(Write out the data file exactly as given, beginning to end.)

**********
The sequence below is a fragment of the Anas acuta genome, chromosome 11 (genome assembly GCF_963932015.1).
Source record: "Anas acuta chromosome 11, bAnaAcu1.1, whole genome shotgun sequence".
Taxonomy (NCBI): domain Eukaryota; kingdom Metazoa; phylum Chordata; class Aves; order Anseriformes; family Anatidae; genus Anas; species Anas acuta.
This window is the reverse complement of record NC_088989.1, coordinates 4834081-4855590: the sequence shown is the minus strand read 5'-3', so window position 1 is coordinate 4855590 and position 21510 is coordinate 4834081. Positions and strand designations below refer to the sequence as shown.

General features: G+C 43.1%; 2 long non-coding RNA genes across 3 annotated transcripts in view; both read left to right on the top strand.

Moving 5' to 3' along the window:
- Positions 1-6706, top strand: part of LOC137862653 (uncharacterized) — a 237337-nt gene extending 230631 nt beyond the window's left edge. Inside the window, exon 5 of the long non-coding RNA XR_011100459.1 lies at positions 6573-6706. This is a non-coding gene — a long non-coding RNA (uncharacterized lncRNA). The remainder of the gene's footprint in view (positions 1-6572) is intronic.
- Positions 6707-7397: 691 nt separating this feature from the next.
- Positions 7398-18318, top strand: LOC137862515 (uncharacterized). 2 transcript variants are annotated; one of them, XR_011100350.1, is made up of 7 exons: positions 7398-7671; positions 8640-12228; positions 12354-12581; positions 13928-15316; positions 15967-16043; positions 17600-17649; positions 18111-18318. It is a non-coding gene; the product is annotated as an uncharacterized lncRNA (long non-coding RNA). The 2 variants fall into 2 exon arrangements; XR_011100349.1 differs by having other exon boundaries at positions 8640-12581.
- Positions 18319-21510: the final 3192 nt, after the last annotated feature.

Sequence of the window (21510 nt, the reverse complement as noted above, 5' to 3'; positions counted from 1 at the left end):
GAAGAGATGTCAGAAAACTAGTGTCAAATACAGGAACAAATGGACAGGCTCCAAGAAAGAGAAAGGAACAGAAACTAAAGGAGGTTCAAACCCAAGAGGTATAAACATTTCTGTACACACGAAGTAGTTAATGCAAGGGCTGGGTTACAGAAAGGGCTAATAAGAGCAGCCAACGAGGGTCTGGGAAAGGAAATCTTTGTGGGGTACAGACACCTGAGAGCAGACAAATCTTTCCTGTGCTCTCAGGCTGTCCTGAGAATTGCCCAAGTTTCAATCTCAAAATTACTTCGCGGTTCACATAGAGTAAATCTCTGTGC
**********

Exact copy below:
The sequence below is a fragment of the Anas acuta genome, chromosome 11 (genome assembly GCF_963932015.1).
Source record: "Anas acuta chromosome 11, bAnaAcu1.1, whole genome shotgun sequence".
Taxonomy (NCBI): domain Eukaryota; kingdom Metazoa; phylum Chordata; class Aves; order Anseriformes; family Anatidae; genus Anas; species Anas acuta.
This window is the reverse complement of record NC_088989.1, coordinates 4834081-4855590: the sequence shown is the minus strand read 5'-3', so window position 1 is coordinate 4855590 and position 21510 is coordinate 4834081. Positions and strand designations below refer to the sequence as shown.

General features: G+C 43.1%; 2 long non-coding RNA genes across 3 annotated transcripts in view; both read left to right on the top strand.

Moving 5' to 3' along the window:
- Positions 1-6706, top strand: part of LOC137862653 (uncharacterized) — a 237337-nt gene extending 230631 nt beyond the window's left edge. Inside the window, exon 5 of the long non-coding RNA XR_011100459.1 lies at positions 6573-6706. This is a non-coding gene — a long non-coding RNA (uncharacterized lncRNA). The remainder of the gene's footprint in view (positions 1-6572) is intronic.
- Positions 6707-7397: 691 nt separating this feature from the next.
- Positions 7398-18318, top strand: LOC137862515 (uncharacterized). 2 transcript variants are annotated; one of them, XR_011100350.1, is made up of 7 exons: positions 7398-7671; positions 8640-12228; positions 12354-12581; positions 13928-15316; positions 15967-16043; positions 17600-17649; positions 18111-18318. It is a non-coding gene; the product is annotated as an uncharacterized lncRNA (long non-coding RNA). The 2 variants fall into 2 exon arrangements; XR_011100349.1 differs by having other exon boundaries at positions 8640-12581.
- Positions 18319-21510: the final 3192 nt, after the last annotated feature.

Sequence of the window (21510 nt, the reverse complement as noted above, 5' to 3'; positions counted from 1 at the left end):
GAAGAGATGTCAGAAAACTAGTGTCAAATACAGGAACAAATGGACAGGCTCCAAGAAAGAGAAAGGAACAGAAACTAAAGGAGGTTCAAACCCAAGAGGTATAAACATTTCTGTACACACGAAGTAGTTAATGCAAGGGCTGGGTTACAGAAAGGGCTAATAAGAGCAGCCAACGAGGGTCTGGGAAAGGAAATCTTTGTGGGGTACAGACACCTGAGAGCAGACAAATCTTTCCTGTGCTCTCAGGCTGTCCTGAGAATTGCCCAAGTTTCAATCTCAAAATTACTTCGCGGTTCACATAGAGTAAATCTCTGTGC